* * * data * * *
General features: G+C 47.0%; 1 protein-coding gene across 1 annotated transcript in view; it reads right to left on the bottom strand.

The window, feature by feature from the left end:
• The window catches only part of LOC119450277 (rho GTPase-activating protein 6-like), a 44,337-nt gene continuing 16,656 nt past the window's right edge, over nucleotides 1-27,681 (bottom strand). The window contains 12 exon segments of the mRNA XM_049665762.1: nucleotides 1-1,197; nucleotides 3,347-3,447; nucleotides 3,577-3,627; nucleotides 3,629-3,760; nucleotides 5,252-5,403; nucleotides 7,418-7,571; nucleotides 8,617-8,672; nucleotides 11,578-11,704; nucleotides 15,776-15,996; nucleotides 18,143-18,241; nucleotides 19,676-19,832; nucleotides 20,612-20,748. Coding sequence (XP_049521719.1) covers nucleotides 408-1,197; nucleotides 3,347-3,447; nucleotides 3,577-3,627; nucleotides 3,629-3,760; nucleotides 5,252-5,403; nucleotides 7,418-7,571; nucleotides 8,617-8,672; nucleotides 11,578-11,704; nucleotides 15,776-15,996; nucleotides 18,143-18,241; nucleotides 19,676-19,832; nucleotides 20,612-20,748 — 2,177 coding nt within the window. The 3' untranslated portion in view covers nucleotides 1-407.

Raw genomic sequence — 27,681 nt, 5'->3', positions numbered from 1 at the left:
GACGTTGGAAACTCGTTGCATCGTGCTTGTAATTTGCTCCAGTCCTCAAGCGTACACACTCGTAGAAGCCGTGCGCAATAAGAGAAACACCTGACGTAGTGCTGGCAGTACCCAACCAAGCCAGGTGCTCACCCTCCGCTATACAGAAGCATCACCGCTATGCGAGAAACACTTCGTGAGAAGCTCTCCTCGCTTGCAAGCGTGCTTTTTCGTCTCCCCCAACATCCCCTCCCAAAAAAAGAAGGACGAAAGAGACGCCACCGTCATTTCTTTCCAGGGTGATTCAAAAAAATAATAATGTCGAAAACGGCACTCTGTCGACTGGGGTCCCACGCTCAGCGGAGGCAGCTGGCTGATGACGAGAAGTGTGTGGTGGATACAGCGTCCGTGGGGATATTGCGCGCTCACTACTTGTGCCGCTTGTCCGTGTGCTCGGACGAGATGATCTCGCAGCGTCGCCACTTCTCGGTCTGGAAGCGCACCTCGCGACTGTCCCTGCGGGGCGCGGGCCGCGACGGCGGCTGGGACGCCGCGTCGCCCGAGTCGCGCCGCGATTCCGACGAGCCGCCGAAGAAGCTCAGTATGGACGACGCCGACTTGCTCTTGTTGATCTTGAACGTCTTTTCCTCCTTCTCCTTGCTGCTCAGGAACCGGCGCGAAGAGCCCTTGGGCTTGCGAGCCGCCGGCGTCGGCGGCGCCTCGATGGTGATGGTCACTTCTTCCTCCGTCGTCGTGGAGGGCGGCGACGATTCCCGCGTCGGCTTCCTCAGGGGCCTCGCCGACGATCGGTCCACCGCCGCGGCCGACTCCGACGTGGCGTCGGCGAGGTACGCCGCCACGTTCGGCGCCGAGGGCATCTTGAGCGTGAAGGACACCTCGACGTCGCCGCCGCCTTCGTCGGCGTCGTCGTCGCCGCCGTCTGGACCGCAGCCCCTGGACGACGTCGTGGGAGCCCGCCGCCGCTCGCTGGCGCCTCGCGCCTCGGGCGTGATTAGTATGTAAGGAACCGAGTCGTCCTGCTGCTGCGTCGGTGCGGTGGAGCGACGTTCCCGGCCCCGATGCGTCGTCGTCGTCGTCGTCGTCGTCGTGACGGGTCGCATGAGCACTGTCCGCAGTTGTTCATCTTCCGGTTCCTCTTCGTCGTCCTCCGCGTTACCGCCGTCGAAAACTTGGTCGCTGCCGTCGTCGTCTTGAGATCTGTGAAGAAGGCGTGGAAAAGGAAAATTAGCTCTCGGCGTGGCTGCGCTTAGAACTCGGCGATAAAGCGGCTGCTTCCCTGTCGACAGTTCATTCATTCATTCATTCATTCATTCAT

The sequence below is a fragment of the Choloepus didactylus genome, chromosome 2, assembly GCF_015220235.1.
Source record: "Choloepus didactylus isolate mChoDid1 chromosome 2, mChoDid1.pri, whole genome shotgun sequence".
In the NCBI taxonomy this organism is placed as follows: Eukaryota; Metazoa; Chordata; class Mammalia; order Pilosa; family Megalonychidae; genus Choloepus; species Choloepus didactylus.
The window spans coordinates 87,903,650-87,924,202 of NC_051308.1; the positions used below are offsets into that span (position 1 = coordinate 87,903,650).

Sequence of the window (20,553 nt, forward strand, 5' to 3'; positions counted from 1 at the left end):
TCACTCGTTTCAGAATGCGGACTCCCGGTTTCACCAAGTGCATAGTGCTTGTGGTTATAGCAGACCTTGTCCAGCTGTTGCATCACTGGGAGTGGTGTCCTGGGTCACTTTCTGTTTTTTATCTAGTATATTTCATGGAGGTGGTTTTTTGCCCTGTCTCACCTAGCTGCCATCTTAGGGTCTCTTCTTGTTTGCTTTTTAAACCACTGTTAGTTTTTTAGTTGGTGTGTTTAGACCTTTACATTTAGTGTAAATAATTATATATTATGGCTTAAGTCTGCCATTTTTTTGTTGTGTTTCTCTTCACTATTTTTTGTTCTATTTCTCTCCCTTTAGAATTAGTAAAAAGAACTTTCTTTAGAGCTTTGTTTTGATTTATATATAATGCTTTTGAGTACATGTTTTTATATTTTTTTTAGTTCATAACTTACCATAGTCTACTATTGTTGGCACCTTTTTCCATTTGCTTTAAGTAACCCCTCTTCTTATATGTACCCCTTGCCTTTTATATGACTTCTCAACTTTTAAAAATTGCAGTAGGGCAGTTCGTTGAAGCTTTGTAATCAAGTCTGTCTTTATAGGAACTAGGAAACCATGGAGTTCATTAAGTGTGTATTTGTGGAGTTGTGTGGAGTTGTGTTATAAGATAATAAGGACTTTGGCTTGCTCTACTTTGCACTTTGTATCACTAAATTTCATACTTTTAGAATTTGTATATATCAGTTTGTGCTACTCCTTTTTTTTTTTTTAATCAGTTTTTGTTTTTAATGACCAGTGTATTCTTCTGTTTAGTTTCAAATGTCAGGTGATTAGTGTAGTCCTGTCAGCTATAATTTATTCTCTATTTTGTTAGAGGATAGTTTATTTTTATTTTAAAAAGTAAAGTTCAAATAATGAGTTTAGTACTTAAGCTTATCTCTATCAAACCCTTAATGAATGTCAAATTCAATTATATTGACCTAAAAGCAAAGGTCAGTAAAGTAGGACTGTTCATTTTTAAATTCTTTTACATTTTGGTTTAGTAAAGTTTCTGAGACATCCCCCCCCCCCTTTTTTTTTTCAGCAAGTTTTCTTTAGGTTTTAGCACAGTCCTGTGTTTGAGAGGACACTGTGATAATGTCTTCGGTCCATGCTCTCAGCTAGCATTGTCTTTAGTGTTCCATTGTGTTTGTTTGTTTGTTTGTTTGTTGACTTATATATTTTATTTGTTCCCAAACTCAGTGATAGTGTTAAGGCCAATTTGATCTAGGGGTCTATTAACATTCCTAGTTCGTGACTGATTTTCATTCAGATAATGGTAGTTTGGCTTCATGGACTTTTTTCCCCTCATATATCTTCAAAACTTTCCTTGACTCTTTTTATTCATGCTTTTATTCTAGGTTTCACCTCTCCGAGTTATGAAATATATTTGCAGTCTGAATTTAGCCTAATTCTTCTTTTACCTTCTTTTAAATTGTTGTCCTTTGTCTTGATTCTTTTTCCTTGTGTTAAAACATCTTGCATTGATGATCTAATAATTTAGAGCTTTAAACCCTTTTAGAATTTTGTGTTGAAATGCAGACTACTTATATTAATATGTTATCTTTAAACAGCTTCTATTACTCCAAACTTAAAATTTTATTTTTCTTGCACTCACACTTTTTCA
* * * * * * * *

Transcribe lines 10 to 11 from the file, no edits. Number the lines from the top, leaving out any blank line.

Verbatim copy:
Sequence of the window (20,553 nt, forward strand, 5' to 3'; positions counted from 1 at the left end):
TCACTCGTTTCAGAATGCGGACTCCCGGTTTCACCAAGTGCATAGTGCTTGTGGTTATAGCAGACCTTGTCCAGCTGTTGCATCACTGGGAGTGGTGTCCTGGGTCACTTTCTGTTTTTTATCTAGTATATTTCATGGAGGTGGTTTTTTGCCCTGTCTCACCTAGCTGCCATCTTAGGGTCTCTTCTTGTTTGCTTTTTAAACCACTGTTAGTTTTTTAGTTGGTGTGTTTAGACCTTTACATTTAGTGTAAATAATTATATATTATGGCTTAAGTCTGCCATTTTTTTGTTGTGTTTCTCTTCACTATTTTTTGTTCTATTTCTCTCCCTTTAGAATTAGTAAAAAGAACTTTCTTTAGAGCTTTGTTTTGATTTATATATAATGCTTTTGAGTACATGTTTTTATATTTTTTTTAGTTCATAACTTACCATAGTCTACTATTGTTGGCACCTTTTTCCATTTGCTTTAAGTAACCCCTCTTCTTATATGTACCCCTTGCCTTTTATATGACTTCTCAACTTTTAAAAATTGCAGTAGGGCAGTTCGTTGAAGCTTTGTAATCAAGTCTGTCTTTATAGGAACTAGGAAACCATGGAGTTCATTAAGTGTGTATTTGTGGAGTTGTGTGGAGTTGTGTTATAAGATAATAAGGACTTTGGCTTGCTCTACTTTGCACTTTGTATCACTAAATTTCATACTTTTAGAATTTGTATATATCAGTTTGTGCTACTCCTTTTTTTTTTTTTAATCAGTTTTTGTTTTTAATGACCAGTGTATTCTTCTGTTTAGTTTCAAATGTCAGGTGATTAGTGTAGTCCTGTCAGCTATAATTTATTCTCTATTTTGTTAGAGGATAGTTTATTTTTATTTTAAAAAGTAAAGTTCAAATAATGAGTTTAGTACTTAAGCTTATCTCTATCAAACCCTTAATGAATGTCAAATTCAATTATATTGACCTAAAAGCAAAGGTCAGTAAAGTAGGACTGTTCATTTTTAAATTCTTTTACATTTTGGTTTAGTAAAGTTTCTGAGACATCCCCCCCCCCCTTTTTTTTTTCAGCAAGTTTTCTTTAGGTTTTAGCACAGTCCTGTGTTTGAGAGGACACTGTGATAATGTCTTCGGTCCATGCTCTCAGCTAGCATTGTCTTTAGTGTTCCATTGTGTTTGTTTGTTTGTTTGTTTGTTGACTTATATATTTTATTTGTTCCCAAACTCAGTGATAGTGTTAAGGCCAATTTGATCTAGGGGTCTATTAACATTCCTAGTTCGTGACTGATTTTCATTCAGATAATGGTAGTTTGGCTTCATGGACTTTTTTCCCCTCATATATCTTCAAAACTTTCCTTGACTCTTTTTATTCATGCTTTTATTCTAGGTTTCACCTCTCCGAGTTATGAAATATATTTGCAGTCTGAATTTAGCCTAATTCTTCTTTTACCTTCTTTTAAATTGTTGTCCTTTGTCTTGATTCTTTTTCCTTGTGTTAAAACATCTTGCATTGATGATCTAATAATTTAGAGCTTTAAACCCTTTTAGAATTTTGTGTTGAAATGCAGACTACTTATATTAATATGTTATCTTTAAACAGCTTCTATTACTCCAAACTTAAAATTTTATTTTTCTTGCACTCACACTTTTTCA